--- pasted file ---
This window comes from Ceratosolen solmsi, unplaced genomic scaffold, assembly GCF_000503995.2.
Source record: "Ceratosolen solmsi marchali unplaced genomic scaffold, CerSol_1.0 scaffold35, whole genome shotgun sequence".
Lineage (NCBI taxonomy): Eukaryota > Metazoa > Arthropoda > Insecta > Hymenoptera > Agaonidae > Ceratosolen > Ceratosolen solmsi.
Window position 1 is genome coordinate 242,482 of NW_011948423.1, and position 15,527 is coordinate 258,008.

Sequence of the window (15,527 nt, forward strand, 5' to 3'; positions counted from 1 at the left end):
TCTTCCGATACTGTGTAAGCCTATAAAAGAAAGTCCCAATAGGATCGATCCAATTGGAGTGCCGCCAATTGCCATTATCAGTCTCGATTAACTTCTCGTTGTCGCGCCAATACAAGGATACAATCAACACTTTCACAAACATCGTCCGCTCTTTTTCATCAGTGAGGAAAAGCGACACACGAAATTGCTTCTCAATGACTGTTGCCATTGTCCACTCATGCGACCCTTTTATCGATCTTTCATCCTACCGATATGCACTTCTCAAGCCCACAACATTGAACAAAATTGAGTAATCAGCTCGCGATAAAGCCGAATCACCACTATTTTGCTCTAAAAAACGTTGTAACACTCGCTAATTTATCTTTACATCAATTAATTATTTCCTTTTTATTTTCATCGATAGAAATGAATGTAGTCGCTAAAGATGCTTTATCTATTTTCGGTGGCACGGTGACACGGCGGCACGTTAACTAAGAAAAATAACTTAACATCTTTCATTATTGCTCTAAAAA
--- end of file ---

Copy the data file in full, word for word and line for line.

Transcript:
This window comes from Ceratosolen solmsi, unplaced genomic scaffold, assembly GCF_000503995.2.
Source record: "Ceratosolen solmsi marchali unplaced genomic scaffold, CerSol_1.0 scaffold35, whole genome shotgun sequence".
Lineage (NCBI taxonomy): Eukaryota > Metazoa > Arthropoda > Insecta > Hymenoptera > Agaonidae > Ceratosolen > Ceratosolen solmsi.
Window position 1 is genome coordinate 242,482 of NW_011948423.1, and position 15,527 is coordinate 258,008.

Sequence of the window (15,527 nt, forward strand, 5' to 3'; positions counted from 1 at the left end):
TCTTCCGATACTGTGTAAGCCTATAAAAGAAAGTCCCAATAGGATCGATCCAATTGGAGTGCCGCCAATTGCCATTATCAGTCTCGATTAACTTCTCGTTGTCGCGCCAATACAAGGATACAATCAACACTTTCACAAACATCGTCCGCTCTTTTTCATCAGTGAGGAAAAGCGACACACGAAATTGCTTCTCAATGACTGTTGCCATTGTCCACTCATGCGACCCTTTTATCGATCTTTCATCCTACCGATATGCACTTCTCAAGCCCACAACATTGAACAAAATTGAGTAATCAGCTCGCGATAAAGCCGAATCACCACTATTTTGCTCTAAAAAACGTTGTAACACTCGCTAATTTATCTTTACATCAATTAATTATTTCCTTTTTATTTTCATCGATAGAAATGAATGTAGTCGCTAAAGATGCTTTATCTATTTTCGGTGGCACGGTGACACGGCGGCACGTTAACTAAGAAAAATAACTTAACATCTTTCATTATTGCTCTAAAAA